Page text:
A Quick Guide on the Human Rights of Women

A medical clinician interviews a patient at a Planned Parenthood location in Boston.

Endnotes and citations are available in the PDF and Scribd versions.

The terms reproductive health, reproductive rights, and reproductive justice are often used as interchangeable phrases to talk about either contraception or abortion. But these terms are in fact three very different concepts. Reproductive health refers to preventive care, family planning, and disease management, while reproductive rights include the legal protections and public supports that allow women to control their fertility, give birth as they choose, and protect their health so that they can fully participate in society. Reproductive justice, a 20-year old term, refers to the structural and social issues that effect women’s ability to fully benefit from the law or health services and that allow her to be the person, mother, caregiver, and breadwinner she wants to be. This fact sheet provides an overview of each term.

Reproductive health

Access to affordable, comprehensive, and appropriate health care and health insurance that allows access to the full range of legal medical services is essential to maintaining women’s reproductive health. Crucial medical services include:

  • Breast and cervical cancer screening
  • HIV and STI tests
  • Pregnancy tests
  • Birth control
  • Abortion services
  • Infertility specialties
  • Mental health services
  • Maternity care
  • Addiction counseling
  • Culturally competent services for lesbian, gay, bisexual, transgender, or LGBT, people and women of color

Key facts

  • 73 percent of women ages 18 and older have had a pap test in the past three years.
  • It costs $16 billion dollars per year to diagnose and treat STIs.
  • 99 percent of women use contraception in their lifetime.
  • 61 percent of abortions are had by women with children.

Reproductive rights

Laws and legal precedents that support women’s self-determined decision making about their health. These include:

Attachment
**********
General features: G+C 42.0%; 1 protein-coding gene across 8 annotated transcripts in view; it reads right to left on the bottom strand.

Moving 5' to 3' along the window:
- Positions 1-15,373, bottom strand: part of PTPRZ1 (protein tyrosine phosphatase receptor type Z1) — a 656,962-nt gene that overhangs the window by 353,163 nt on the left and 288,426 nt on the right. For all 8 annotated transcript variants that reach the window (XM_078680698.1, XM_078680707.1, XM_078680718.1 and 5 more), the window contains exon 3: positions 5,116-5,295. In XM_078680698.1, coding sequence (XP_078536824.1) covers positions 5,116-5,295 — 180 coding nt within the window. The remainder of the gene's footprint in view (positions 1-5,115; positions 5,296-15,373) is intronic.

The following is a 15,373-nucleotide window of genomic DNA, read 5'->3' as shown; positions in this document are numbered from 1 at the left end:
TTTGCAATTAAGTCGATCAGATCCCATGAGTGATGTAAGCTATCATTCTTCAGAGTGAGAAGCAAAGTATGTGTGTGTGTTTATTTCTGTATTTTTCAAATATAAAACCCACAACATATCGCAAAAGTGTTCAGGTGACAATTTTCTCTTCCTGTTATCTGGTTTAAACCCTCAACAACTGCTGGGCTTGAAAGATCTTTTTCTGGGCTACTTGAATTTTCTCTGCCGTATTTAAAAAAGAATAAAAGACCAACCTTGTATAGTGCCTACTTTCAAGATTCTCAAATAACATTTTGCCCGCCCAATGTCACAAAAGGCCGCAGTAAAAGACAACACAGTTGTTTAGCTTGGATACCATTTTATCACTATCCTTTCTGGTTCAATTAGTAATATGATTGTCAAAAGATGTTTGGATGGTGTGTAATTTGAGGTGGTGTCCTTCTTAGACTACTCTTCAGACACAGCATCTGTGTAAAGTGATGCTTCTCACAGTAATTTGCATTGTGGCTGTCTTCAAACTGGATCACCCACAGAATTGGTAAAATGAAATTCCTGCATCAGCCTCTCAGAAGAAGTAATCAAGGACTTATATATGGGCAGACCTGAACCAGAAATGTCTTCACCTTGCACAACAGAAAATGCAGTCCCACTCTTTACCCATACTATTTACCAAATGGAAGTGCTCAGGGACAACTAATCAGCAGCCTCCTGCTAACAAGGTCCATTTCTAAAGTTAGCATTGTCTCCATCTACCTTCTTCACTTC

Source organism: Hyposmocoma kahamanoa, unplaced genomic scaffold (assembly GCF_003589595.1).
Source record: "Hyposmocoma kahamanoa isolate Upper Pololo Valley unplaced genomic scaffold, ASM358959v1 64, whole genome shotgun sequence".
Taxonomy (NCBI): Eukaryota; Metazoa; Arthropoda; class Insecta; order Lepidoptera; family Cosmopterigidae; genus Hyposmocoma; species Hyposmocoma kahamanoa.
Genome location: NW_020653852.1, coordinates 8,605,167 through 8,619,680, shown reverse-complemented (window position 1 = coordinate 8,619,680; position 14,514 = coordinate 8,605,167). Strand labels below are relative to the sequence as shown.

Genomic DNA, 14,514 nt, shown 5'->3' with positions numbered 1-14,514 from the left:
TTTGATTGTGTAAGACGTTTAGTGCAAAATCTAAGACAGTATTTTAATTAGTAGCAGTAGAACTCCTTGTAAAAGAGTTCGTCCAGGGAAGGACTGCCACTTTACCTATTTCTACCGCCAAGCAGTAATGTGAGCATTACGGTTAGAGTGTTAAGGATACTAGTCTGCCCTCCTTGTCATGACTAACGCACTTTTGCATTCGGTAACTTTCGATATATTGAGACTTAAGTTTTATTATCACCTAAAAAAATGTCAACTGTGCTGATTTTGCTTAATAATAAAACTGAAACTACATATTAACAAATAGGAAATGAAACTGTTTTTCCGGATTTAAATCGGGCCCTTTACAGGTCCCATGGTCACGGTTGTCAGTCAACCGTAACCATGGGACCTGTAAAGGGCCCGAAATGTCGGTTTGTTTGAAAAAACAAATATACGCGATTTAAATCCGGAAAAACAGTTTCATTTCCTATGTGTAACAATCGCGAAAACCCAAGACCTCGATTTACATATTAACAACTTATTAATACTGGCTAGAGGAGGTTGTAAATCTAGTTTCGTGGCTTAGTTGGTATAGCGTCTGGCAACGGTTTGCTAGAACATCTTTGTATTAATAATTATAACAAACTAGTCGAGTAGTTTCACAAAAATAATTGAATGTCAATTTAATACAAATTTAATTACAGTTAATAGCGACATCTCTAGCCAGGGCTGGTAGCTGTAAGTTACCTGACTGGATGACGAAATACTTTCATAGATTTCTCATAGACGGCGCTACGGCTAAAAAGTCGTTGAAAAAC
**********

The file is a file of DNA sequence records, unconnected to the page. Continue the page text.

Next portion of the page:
• Funding of the health coverage gap
  • Roe v. Wade
  • Buffer-zone laws that allow clinics to protect women who choose abortion services
  • Violence Against Women Act
  • Affordable Care Act
  • 19th Amendment
  • Medicaid expansion
  • Colorado’s HB 13–1081 Comprehensive Human Sexuality Education
  • Connecticut’s General Statute 31-57r–31-57w on Paid Sick Leave

Key facts

  • 22 states and the District of Columbia mandate sex education in schools.
  • 20 million women currently need publicly funded family planning services.
  • Only 11 percent of workers have paid leave to care for newborn, newly adopted child.

Reproductive justice

This movement focuses on the social and political realities that affect women’s ability to use their legal rights to have or not have a child; maintain their health; parent as they see fit; and fully benefit from their labor in the workforce. These realities include:

  • Safe homes and neighborhoods
  • Healthy relationships
  • Affordable child care
  • Parenting with dignity
  • Freedom from violence
  • Cultural inclusion
  • Freedom of gender expression
  • Food security
  • Racial justice
  • Economic security
  • Voting rights

Key facts

  • Intimate partner violence costs the United States more than $5.8 billion a year for direct medical care and productivity loss.
  • Unintended pregnancy rates are two times higher among women reporting partner violence.
  • The rate of unintended pregnancy among poor women increased by 56 percent from 1994 to 2008.
  • 39 percent of women who are heads of households live in poverty.
  • African American infants are twice as likely to have low birth weights as white infants

Heidi Williamson is the Senior Policy Analyst for the Women’s Health and Rights Program at American Progress.